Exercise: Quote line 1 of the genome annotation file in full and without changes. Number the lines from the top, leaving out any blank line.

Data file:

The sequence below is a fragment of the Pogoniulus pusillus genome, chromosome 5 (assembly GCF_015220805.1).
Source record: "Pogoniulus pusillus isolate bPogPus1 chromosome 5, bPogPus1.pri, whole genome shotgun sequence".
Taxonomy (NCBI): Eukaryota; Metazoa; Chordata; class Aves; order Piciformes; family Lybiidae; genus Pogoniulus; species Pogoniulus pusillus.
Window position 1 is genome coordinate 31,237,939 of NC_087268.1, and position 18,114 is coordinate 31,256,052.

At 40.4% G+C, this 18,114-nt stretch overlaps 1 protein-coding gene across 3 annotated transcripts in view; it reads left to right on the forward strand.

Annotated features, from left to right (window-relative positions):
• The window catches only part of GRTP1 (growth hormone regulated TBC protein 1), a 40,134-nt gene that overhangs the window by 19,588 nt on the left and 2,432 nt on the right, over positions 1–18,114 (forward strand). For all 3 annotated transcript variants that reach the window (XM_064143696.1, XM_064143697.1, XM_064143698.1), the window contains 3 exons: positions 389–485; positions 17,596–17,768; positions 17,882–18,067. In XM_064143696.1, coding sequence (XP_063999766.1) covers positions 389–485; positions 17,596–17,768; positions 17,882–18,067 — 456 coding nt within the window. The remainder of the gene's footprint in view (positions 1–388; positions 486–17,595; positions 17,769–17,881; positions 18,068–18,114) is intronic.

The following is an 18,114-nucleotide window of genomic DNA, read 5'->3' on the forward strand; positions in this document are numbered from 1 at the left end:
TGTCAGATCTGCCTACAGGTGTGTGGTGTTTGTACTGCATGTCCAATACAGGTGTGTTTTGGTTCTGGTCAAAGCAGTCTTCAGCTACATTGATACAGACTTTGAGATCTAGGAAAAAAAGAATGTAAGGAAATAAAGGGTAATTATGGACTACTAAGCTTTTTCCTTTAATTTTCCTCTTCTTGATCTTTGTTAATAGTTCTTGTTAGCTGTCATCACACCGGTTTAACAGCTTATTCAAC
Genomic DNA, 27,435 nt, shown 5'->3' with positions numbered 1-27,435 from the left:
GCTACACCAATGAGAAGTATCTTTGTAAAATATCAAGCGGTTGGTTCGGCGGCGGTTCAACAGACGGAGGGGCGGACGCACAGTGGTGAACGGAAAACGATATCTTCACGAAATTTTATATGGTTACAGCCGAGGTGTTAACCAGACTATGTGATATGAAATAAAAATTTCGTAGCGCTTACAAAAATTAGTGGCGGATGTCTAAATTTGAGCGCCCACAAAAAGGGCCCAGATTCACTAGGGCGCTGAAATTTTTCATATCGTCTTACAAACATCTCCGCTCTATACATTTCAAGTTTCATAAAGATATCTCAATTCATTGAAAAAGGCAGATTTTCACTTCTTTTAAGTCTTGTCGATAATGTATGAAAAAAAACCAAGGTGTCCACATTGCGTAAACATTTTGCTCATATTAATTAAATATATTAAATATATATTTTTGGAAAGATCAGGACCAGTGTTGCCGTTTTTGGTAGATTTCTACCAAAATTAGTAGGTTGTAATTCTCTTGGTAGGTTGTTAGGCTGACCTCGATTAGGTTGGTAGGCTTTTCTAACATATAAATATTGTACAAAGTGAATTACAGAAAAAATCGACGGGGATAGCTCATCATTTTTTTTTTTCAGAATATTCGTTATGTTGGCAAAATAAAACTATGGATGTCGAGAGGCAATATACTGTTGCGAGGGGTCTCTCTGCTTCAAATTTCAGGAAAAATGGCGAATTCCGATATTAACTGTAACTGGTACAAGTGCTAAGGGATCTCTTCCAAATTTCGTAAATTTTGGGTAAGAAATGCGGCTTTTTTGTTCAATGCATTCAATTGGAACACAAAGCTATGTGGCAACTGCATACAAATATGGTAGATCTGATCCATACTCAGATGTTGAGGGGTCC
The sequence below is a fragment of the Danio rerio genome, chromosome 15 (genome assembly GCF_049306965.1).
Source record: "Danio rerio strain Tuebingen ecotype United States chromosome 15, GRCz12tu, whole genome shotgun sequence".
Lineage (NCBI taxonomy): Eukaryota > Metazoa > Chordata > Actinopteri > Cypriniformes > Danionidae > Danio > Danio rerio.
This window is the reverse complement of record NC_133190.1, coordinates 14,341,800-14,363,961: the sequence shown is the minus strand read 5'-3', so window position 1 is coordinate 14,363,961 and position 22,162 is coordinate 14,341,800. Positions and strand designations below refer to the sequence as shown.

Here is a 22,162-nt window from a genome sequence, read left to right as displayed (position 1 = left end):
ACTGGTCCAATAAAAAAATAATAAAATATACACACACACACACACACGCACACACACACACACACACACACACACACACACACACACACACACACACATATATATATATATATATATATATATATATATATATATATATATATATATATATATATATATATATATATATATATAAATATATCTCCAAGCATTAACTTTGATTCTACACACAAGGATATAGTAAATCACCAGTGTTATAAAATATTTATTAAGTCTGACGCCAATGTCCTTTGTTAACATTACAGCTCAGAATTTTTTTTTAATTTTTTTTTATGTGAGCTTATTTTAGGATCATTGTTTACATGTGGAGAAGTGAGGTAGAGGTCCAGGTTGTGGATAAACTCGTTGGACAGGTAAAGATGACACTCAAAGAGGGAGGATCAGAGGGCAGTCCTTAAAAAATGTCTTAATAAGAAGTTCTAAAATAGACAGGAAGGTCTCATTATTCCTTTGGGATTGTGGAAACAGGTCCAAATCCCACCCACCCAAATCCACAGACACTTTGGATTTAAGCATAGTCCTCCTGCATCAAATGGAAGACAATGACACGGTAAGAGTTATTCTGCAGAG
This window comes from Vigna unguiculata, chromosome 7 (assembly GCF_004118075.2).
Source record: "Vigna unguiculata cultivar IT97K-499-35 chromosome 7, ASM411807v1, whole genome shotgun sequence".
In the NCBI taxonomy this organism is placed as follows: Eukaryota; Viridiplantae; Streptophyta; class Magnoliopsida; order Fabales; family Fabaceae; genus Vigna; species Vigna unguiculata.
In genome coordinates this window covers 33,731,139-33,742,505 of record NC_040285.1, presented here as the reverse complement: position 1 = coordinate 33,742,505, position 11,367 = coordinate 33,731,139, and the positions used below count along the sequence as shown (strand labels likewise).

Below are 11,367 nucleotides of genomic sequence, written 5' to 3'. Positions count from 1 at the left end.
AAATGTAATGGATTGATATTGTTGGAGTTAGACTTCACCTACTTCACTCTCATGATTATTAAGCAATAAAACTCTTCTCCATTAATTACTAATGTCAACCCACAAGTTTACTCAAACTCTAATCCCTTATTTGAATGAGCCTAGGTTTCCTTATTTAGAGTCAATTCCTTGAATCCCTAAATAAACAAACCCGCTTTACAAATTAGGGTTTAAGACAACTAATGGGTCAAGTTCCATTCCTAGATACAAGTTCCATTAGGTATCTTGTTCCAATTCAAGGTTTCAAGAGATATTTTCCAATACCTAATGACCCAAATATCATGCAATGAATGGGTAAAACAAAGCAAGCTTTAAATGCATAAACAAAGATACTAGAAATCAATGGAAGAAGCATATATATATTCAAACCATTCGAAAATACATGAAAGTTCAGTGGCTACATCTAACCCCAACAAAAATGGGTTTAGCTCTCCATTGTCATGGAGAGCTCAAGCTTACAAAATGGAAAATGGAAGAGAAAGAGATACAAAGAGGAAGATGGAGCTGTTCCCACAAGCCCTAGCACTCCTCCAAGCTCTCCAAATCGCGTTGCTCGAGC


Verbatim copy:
The sequence below is a fragment of the Pogoniulus pusillus genome, chromosome 5 (assembly GCF_015220805.1).